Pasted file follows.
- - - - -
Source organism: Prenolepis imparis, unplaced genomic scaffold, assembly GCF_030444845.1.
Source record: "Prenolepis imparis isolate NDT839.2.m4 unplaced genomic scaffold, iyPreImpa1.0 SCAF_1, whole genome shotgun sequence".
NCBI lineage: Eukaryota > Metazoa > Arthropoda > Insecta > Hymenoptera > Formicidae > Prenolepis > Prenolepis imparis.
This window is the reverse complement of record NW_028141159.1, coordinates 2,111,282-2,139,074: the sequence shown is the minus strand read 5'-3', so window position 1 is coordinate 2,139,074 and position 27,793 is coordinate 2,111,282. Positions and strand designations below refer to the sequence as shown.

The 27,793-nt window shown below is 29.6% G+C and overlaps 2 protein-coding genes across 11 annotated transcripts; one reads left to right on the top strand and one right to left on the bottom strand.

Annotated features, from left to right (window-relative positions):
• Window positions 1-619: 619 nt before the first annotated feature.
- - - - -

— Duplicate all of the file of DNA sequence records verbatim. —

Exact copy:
Source organism: Prenolepis imparis, unplaced genomic scaffold, assembly GCF_030444845.1.
Source record: "Prenolepis imparis isolate NDT839.2.m4 unplaced genomic scaffold, iyPreImpa1.0 SCAF_1, whole genome shotgun sequence".
NCBI lineage: Eukaryota > Metazoa > Arthropoda > Insecta > Hymenoptera > Formicidae > Prenolepis > Prenolepis imparis.
This window is the reverse complement of record NW_028141159.1, coordinates 2,111,282-2,139,074: the sequence shown is the minus strand read 5'-3', so window position 1 is coordinate 2,139,074 and position 27,793 is coordinate 2,111,282. Positions and strand designations below refer to the sequence as shown.

The 27,793-nt window shown below is 29.6% G+C and overlaps 2 protein-coding genes across 11 annotated transcripts; one reads left to right on the top strand and one right to left on the bottom strand.

Annotated features, from left to right (window-relative positions):
• Window positions 1-619: 619 nt before the first annotated feature.